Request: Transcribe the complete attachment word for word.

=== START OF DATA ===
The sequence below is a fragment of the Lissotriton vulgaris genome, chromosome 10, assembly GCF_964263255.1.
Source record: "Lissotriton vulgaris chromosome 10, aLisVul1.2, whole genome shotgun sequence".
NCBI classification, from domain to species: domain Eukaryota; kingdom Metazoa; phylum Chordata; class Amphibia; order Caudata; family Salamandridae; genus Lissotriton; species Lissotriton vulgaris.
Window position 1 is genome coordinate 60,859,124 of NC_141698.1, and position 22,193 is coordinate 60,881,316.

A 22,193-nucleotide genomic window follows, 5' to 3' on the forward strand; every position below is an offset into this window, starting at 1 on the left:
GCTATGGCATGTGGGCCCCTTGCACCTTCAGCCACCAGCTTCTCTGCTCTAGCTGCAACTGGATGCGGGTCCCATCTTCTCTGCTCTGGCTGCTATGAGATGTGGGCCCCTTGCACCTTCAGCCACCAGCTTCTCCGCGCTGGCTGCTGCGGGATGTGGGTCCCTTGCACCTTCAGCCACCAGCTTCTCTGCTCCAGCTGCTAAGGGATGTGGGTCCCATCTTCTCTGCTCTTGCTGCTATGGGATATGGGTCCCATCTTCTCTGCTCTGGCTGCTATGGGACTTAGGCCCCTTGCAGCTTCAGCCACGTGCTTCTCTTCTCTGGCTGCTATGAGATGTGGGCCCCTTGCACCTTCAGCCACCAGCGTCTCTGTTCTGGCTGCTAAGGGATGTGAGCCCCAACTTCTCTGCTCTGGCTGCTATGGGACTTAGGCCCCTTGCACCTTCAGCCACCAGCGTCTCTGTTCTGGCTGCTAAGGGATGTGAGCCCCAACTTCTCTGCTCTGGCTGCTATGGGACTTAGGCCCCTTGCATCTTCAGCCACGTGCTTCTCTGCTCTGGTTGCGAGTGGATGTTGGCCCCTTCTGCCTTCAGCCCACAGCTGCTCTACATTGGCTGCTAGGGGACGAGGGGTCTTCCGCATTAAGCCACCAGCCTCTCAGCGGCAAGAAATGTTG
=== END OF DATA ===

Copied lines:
The sequence below is a fragment of the Lissotriton vulgaris genome, chromosome 10, assembly GCF_964263255.1.
Source record: "Lissotriton vulgaris chromosome 10, aLisVul1.2, whole genome shotgun sequence".
NCBI classification, from domain to species: domain Eukaryota; kingdom Metazoa; phylum Chordata; class Amphibia; order Caudata; family Salamandridae; genus Lissotriton; species Lissotriton vulgaris.
Window position 1 is genome coordinate 60,859,124 of NC_141698.1, and position 22,193 is coordinate 60,881,316.

A 22,193-nucleotide genomic window follows, 5' to 3' on the forward strand; every position below is an offset into this window, starting at 1 on the left:
GCTATGGCATGTGGGCCCCTTGCACCTTCAGCCACCAGCTTCTCTGCTCTAGCTGCAACTGGATGCGGGTCCCATCTTCTCTGCTCTGGCTGCTATGAGATGTGGGCCCCTTGCACCTTCAGCCACCAGCTTCTCCGCGCTGGCTGCTGCGGGATGTGGGTCCCTTGCACCTTCAGCCACCAGCTTCTCTGCTCCAGCTGCTAAGGGATGTGGGTCCCATCTTCTCTGCTCTTGCTGCTATGGGATATGGGTCCCATCTTCTCTGCTCTGGCTGCTATGGGACTTAGGCCCCTTGCAGCTTCAGCCACGTGCTTCTCTTCTCTGGCTGCTATGAGATGTGGGCCCCTTGCACCTTCAGCCACCAGCGTCTCTGTTCTGGCTGCTAAGGGATGTGAGCCCCAACTTCTCTGCTCTGGCTGCTATGGGACTTAGGCCCCTTGCACCTTCAGCCACCAGCGTCTCTGTTCTGGCTGCTAAGGGATGTGAGCCCCAACTTCTCTGCTCTGGCTGCTATGGGACTTAGGCCCCTTGCATCTTCAGCCACGTGCTTCTCTGCTCTGGTTGCGAGTGGATGTTGGCCCCTTCTGCCTTCAGCCCACAGCTGCTCTACATTGGCTGCTAGGGGACGAGGGGTCTTCCGCATTAAGCCACCAGCCTCTCAGCGGCAAGAAATGTTG